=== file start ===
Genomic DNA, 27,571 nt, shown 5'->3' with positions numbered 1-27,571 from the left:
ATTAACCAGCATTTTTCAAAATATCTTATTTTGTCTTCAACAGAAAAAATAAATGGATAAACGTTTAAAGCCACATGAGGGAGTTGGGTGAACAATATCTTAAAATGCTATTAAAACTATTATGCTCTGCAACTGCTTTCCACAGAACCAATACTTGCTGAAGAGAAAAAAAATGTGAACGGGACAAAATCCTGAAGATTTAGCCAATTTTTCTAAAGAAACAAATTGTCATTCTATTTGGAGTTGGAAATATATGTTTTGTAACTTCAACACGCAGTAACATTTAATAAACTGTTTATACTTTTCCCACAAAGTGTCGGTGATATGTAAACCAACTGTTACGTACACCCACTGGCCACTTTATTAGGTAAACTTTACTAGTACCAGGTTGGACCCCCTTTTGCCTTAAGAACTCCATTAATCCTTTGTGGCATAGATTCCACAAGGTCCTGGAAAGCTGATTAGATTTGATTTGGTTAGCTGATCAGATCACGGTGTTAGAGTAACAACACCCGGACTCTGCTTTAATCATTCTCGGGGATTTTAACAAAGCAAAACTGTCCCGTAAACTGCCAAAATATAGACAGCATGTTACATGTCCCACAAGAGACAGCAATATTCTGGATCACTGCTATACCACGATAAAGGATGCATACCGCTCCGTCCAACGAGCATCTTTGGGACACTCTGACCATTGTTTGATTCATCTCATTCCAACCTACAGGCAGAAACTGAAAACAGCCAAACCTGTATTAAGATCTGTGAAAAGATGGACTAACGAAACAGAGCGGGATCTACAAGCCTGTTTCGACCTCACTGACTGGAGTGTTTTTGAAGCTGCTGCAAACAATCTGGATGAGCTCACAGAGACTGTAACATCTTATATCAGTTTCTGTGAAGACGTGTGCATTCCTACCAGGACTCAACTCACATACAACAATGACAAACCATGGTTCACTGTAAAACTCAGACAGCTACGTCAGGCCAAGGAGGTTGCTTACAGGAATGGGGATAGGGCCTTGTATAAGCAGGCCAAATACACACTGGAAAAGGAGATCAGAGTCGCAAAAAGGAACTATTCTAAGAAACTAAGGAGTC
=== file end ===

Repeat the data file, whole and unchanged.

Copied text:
Genomic DNA, 27,571 nt, shown 5'->3' with positions numbered 1-27,571 from the left:
ATTAACCAGCATTTTTCAAAATATCTTATTTTGTCTTCAACAGAAAAAATAAATGGATAAACGTTTAAAGCCACATGAGGGAGTTGGGTGAACAATATCTTAAAATGCTATTAAAACTATTATGCTCTGCAACTGCTTTCCACAGAACCAATACTTGCTGAAGAGAAAAAAAATGTGAACGGGACAAAATCCTGAAGATTTAGCCAATTTTTCTAAAGAAACAAATTGTCATTCTATTTGGAGTTGGAAATATATGTTTTGTAACTTCAACACGCAGTAACATTTAATAAACTGTTTATACTTTTCCCACAAAGTGTCGGTGATATGTAAACCAACTGTTACGTACACCCACTGGCCACTTTATTAGGTAAACTTTACTAGTACCAGGTTGGACCCCCTTTTGCCTTAAGAACTCCATTAATCCTTTGTGGCATAGATTCCACAAGGTCCTGGAAAGCTGATTAGATTTGATTTGGTTAGCTGATCAGATCACGGTGTTAGAGTAACAACACCCGGACTCTGCTTTAATCATTCTCGGGGATTTTAACAAAGCAAAACTGTCCCGTAAACTGCCAAAATATAGACAGCATGTTACATGTCCCACAAGAGACAGCAATATTCTGGATCACTGCTATACCACGATAAAGGATGCATACCGCTCCGTCCAACGAGCATCTTTGGGACACTCTGACCATTGTTTGATTCATCTCATTCCAACCTACAGGCAGAAACTGAAAACAGCCAAACCTGTATTAAGATCTGTGAAAAGATGGACTAACGAAACAGAGCGGGATCTACAAGCCTGTTTCGACCTCACTGACTGGAGTGTTTTTGAAGCTGCTGCAAACAATCTGGATGAGCTCACAGAGACTGTAACATCTTATATCAGTTTCTGTGAAGACGTGTGCATTCCTACCAGGACTCAACTCACATACAACAATGACAAACCATGGTTCACTGTAAAACTCAGACAGCTACGTCAGGCCAAGGAGGTTGCTTACAGGAATGGGGATAGGGCCTTGTATAAGCAGGCCAAATACACACTGGAAAAGGAGATCAGAGTCGCAAAAAGGAACTATTCTAAGAAACTAAGGAGTC